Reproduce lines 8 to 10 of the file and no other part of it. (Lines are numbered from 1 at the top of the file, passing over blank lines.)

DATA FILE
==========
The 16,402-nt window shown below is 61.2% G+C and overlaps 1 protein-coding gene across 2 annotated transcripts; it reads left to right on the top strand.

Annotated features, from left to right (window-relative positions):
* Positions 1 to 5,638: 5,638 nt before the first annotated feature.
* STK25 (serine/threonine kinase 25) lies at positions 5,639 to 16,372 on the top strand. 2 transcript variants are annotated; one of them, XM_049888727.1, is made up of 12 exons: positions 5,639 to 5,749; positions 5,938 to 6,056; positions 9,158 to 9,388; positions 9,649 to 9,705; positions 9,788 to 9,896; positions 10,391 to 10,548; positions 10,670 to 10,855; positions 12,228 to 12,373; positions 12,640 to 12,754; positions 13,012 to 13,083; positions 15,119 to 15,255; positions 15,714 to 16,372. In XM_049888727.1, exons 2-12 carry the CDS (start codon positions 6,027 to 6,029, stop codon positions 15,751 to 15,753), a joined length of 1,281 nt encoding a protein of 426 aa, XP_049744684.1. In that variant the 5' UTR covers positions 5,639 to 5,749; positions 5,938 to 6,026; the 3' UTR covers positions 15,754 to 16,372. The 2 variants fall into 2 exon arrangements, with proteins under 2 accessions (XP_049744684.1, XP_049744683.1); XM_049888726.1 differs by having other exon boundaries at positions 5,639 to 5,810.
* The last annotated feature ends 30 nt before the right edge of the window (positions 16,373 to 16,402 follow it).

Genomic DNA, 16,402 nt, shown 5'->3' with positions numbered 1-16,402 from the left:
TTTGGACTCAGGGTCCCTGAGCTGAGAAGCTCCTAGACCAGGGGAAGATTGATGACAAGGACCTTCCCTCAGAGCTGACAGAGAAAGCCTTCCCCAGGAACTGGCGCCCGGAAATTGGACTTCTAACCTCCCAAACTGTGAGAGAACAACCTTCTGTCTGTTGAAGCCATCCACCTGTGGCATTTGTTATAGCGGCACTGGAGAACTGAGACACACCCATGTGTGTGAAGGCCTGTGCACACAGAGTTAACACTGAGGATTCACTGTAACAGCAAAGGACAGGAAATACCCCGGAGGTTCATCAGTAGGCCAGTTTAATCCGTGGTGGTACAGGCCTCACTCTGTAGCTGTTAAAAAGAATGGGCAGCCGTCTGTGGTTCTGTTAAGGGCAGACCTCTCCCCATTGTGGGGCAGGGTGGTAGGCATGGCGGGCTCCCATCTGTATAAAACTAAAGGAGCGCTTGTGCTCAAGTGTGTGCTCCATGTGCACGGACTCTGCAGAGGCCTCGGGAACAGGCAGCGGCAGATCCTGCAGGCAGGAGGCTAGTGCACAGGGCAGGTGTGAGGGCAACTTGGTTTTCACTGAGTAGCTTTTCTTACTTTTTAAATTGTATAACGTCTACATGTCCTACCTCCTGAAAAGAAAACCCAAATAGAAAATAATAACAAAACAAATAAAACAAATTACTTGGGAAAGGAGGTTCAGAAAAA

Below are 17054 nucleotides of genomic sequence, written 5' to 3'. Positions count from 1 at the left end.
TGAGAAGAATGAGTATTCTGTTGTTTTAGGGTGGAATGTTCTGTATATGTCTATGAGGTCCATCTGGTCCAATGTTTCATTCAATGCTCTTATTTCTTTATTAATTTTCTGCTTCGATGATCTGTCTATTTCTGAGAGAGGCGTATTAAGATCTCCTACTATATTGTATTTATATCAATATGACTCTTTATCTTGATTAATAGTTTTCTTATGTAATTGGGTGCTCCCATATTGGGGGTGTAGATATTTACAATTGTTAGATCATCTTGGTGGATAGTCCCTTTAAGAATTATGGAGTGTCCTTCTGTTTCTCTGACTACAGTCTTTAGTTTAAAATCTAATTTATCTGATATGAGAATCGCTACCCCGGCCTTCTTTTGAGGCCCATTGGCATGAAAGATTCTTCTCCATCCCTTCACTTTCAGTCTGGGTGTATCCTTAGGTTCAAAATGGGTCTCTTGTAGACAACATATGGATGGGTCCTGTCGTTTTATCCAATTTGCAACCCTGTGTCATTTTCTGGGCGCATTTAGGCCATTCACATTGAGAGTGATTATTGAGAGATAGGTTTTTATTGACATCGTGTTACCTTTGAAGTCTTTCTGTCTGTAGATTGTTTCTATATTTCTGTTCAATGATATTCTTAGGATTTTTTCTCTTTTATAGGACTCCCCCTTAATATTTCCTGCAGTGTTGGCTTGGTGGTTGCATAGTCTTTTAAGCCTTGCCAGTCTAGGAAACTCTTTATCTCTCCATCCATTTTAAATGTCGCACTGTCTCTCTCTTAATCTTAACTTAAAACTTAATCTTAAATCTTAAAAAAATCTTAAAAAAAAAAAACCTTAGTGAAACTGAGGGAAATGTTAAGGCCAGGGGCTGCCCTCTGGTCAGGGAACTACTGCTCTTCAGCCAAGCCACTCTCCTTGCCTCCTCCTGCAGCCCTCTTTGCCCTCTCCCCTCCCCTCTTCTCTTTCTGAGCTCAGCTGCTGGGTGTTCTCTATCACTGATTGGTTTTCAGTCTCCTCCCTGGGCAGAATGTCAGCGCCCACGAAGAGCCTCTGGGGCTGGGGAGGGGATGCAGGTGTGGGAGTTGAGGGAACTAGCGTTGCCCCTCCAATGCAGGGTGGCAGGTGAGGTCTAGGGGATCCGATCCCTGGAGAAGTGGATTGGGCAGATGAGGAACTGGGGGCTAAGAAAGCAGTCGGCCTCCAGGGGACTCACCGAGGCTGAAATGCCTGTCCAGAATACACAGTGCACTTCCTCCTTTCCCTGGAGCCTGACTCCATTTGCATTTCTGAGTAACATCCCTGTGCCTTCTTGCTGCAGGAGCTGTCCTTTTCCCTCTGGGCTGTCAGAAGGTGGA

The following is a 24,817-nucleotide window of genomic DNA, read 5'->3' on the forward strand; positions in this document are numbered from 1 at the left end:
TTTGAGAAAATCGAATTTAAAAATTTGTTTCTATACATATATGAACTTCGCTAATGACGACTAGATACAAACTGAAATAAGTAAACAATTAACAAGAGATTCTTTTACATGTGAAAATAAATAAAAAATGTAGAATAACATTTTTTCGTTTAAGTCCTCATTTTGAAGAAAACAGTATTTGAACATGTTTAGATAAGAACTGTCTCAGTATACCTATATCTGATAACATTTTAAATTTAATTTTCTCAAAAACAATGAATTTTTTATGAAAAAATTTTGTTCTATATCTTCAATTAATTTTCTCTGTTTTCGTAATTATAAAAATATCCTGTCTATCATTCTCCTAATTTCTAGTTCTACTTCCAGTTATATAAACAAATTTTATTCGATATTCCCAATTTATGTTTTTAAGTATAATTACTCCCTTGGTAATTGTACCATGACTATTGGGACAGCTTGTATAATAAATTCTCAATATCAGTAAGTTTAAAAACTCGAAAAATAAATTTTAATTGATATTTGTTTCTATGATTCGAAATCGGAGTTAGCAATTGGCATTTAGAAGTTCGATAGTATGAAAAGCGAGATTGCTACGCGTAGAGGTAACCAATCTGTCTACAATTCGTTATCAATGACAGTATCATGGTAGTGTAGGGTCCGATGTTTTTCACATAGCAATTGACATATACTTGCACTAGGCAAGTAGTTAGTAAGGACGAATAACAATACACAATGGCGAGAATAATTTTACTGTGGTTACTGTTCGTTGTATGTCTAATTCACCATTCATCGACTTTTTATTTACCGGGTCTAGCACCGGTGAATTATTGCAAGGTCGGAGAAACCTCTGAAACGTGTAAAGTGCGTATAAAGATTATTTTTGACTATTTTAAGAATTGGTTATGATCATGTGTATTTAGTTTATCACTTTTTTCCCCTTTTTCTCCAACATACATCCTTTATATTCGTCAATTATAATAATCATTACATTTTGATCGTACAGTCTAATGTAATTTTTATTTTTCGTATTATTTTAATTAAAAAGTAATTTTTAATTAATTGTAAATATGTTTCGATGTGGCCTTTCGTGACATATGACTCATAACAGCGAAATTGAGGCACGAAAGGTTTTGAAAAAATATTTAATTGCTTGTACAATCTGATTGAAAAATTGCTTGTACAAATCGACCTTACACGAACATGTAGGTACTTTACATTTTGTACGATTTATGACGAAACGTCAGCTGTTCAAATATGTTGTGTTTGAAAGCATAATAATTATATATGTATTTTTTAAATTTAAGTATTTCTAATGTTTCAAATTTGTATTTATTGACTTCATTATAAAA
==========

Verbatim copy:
Below are 17054 nucleotides of genomic sequence, written 5' to 3'. Positions count from 1 at the left end.
TGAGAAGAATGAGTATTCTGTTGTTTTAGGGTGGAATGTTCTGTATATGTCTATGAGGTCCATCTGGTCCAATGTTTCATTCAATGCTCTTATTTCTTTATTAATTTTCTGCTTCGATGATCTGTCTATTTCTGAGAGAGGCGTATTAAGATCTCCTACTATATTGTATTTATATCAATATGACTCTTTATCTTGATTAATAGTTTTCTTATGTAATTGGGTGCTCCCATATTGGGGGTGTAGATATTTACAATTGTTAGATCATCTTGGTGGATAGTCCCTTTAAGAATTATGGAGTGTCCTTCTGTTTCTCTGACTACAGTCTTTAGTTTAAAATCTAATTTATCTGATATGAGAATCGCTACCCCGGCCTTCTTTTGAGGCCCATTGGCATGAAAGATTCTTCTCCATCCCTTCACTTTCAGTCTGGGTGTATCCTTAGGTTCAAAATGGGTCTCTTGTAGACAACATATGGATGGGTCCTGTCGTTTTATCCAATTTGCAACCCTGTGTCATTTTCTGGGCGCATTTAGGCCATTCACATTGAGAGTGATTATTGAGAGATAGGTTTTTATTGACATCGTGTTACCTTTGAAGTCTTTCTGTCTGTAGATTGTTTCTATATTTCTGTTCAATGATATTCTTAGGATTTTTTCTCTTTTATAGGACTCCCCCTTAATATTTCCTGCAGTGTTGGCTTGGTGGTTGCATAGTCTTTTAAGCCTTGCCAGTCTAGGAAACTCTTTATCTCTCCATCCATTTTAAATGTCGCACTGTCTCTCTCTTAATCTTAACTTAAAACTTAATCTTAAATCTTAAAAAAATCTTAAAAAAAAAAAACCTTAGTGAAACTGAGGGAAATGTTAAGGCCAGGGGCTGCCCTCTGGTCAGGGAACTACTGCTCTTCAGCCAAGCCACTCTCCTTGCCTCCTCCTGCAGCCCTCTTTGCCCTCTCCCCTCCCCTCTTCTCTTTCTGAGCTCAGCTGCTGGGTGTTCTCTATCACTGATTGGTTTTCAGTCTCCTCCCTGGGCAGAATGTCAGCGCCCACGAAGAGCCTCTGGGGCTGGGGAGGGGATGCAGGTGTGGGAGTTGAGGGAACTAGCGTTGCCCCTCCAATGCAGGGTGGCAGGTGAGGTCTAGGGGATCCGATCCCTGGAGAAGTGGATTGGGCAGATGAGGAACTGGGGGCTAAGAAAGCAGTCGGCCTCCAGGGGACTCACCGAGGCTGAAATGCCTGTCCAGAATACACAGTGCACTTCCTCCTTTCCCTGGAGCCTGACTCCATTTGCATTTCTGAGTAACATCCCTGTGCCTTCTTGCTGCAGGAGCTGTCCTTTTCCCTCTGGGCTGTCAGAAGGTGGA

The following is a 24,817-nucleotide window of genomic DNA, read 5'->3' on the forward strand; positions in this document are numbered from 1 at the left end: